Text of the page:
Day One at WWDC 2015

WWDC2015_ApplethroughtheGlass

By Husain Al-Badry and Calvin Lai

Apple’s WWDC (World Wide Developer Conference) is arguably the most anticipated developer conference in the world. Apple uses the event as a platform for making big announcements and showcasing key milestones within the company and the wider tech industry. Eight years ago, Steve Jobs presented the iPhone to the world at WWDC, and a year later he followed up with the App Store: the tool that gave birth to digital giants around the globe.

More recently, the event has focused more on Apple’s software changes, and this year was no different.

Needless to say, the keynote did not disappoint on news from the technology giant. The highlights were:

  • Announcement of OSX 10.11, El Capitan, containing a series of enhancements focused on user experience and performance.
  • Announcement of iOS 9, packed full of features such as a smarter Siri and multi-tasking for the iPad, as well as a gambit of toys for developers that really showcase the maturity of iOS’s native development platform.
  • Announcement of watchOS 2, which finally allows native apps to run on the Apple Watch, making it more independent from the iPhone.
  • Announcement of Swift 2, now becoming an open source language that also runs on Linux (yes, Apple is doing open source). This is huge news that could see Swift becoming a real Java competitor.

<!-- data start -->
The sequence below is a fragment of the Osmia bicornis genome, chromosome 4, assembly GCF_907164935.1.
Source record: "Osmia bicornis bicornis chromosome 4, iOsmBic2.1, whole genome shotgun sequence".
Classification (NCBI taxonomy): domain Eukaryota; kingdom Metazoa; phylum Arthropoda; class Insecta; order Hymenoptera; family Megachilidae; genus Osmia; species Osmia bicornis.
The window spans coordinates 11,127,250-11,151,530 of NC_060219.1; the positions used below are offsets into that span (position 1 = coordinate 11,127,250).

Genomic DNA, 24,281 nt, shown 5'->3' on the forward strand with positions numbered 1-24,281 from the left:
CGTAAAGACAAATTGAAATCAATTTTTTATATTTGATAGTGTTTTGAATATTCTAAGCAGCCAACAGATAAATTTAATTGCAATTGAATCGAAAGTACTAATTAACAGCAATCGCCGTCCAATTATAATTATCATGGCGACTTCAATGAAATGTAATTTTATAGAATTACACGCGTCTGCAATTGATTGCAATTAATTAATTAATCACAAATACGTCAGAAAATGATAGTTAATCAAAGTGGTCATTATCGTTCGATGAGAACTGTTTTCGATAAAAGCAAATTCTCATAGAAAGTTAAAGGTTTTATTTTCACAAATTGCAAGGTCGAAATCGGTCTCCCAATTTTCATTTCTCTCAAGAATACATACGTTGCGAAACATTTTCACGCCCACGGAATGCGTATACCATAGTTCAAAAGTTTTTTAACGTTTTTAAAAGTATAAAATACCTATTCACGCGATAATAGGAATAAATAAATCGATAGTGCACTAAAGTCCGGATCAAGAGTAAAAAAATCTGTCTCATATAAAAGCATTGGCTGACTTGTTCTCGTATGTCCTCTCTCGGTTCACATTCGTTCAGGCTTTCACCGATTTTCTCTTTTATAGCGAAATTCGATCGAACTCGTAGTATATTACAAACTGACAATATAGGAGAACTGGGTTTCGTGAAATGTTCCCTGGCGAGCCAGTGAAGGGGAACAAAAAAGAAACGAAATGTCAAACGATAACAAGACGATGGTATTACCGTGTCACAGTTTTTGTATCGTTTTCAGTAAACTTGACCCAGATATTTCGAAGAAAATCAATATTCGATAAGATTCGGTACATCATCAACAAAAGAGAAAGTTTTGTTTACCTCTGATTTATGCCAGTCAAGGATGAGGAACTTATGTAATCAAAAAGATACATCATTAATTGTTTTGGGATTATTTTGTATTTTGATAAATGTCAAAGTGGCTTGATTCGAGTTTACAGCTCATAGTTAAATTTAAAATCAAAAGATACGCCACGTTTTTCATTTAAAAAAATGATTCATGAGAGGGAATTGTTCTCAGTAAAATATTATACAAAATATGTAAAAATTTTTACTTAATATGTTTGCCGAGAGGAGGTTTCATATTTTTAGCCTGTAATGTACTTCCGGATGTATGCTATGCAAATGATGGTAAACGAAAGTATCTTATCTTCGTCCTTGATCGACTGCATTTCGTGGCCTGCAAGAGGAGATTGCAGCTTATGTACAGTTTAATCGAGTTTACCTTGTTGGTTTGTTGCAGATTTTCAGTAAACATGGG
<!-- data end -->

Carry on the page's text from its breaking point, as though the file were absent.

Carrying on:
• All the developer tooling becoming free, including developer accounts which will now use a freemium model.
  • Steve Jobs’ famous “One More Thing…” moment at the end of the keynote to launch Apple Music, a new music streaming platform that combines Dr. Dre’s Beats Music, Beats 1 Radio (a global radio station), and Beats Connect (a social platform for artists).

While the keynote was more consumer-oriented, it gave developers insights into the vast number of new features they’ll have access to, and will need to adjust their apps for. The follow up session was the Platforms State of the Union, which gave a developer-focused view into the new features under the hood in OSX El Capitan, iOS 9, watchOS 2, and Swift 2.

For iOS 9 in particular, there were some enhancements that really showcase the maturity of the tooling. This includes Crash Logs, which now integrates all the way from XCode into the App Store to track app crashes and provide a way for developers to track the issue fixing lifecycle end to end: a strong enabler for Continuous Delivery. The benefits of this extended issue tracking will help developers provide better support to customers and an improved experience for end-users.

Apple wrapped up the day with the Apple Design Awards, which give the industry the benchmark for designing innovative, beautiful, engaging apps that focus on the user experience in great detail. Some really stunning apps and games were showcased here, with developers and designers who demonstrate their passion for applying great design thinking to create app experiences which delight users. These awards were something every developer in the audience should have drawn inspiration from and aspired to achieve.

The days that follow will focus in on the details. This WWDC is lined up to be a cracker, and for developers, this really is the WWDC of watchOS. We’re looking forward to bringing our insights home with us and sharing them with customers.

5 Bring Your Own Device Best Practices

By Julian Buckley